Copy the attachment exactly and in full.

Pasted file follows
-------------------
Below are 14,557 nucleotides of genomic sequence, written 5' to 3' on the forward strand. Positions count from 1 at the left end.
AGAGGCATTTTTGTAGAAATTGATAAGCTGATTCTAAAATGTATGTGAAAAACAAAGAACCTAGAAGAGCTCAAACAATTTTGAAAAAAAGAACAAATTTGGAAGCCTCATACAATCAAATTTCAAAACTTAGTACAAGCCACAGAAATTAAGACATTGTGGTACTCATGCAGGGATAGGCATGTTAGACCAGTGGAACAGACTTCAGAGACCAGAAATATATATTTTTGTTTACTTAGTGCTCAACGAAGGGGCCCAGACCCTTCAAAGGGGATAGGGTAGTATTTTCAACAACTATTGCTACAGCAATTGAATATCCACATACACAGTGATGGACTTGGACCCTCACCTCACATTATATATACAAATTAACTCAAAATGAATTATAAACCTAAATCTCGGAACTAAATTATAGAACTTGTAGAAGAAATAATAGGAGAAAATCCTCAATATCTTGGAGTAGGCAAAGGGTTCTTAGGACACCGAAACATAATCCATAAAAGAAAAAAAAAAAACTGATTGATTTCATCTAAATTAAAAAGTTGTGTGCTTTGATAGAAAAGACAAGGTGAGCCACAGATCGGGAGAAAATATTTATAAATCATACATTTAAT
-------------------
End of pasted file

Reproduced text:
Below are 14,557 nucleotides of genomic sequence, written 5' to 3' on the forward strand. Positions count from 1 at the left end.
AGAGGCATTTTTGTAGAAATTGATAAGCTGATTCTAAAATGTATGTGAAAAACAAAGAACCTAGAAGAGCTCAAACAATTTTGAAAAAAAGAACAAATTTGGAAGCCTCATACAATCAAATTTCAAAACTTAGTACAAGCCACAGAAATTAAGACATTGTGGTACTCATGCAGGGATAGGCATGTTAGACCAGTGGAACAGACTTCAGAGACCAGAAATATATATTTTTGTTTACTTAGTGCTCAACGAAGGGGCCCAGACCCTTCAAAGGGGATAGGGTAGTATTTTCAACAACTATTGCTACAGCAATTGAATATCCACATACACAGTGATGGACTTGGACCCTCACCTCACATTATATATACAAATTAACTCAAAATGAATTATAAACCTAAATCTCGGAACTAAATTATAGAACTTGTAGAAGAAATAATAGGAGAAAATCCTCAATATCTTGGAGTAGGCAAAGGGTTCTTAGGACACCGAAACATAATCCATAAAAGAAAAAAAAAAAACTGATTGATTTCATCTAAATTAAAAAGTTGTGTGCTTTGATAGAAAAGACAAGGTGAGCCACAGATCGGGAGAAAATATTTATAAATCATACATTTAAT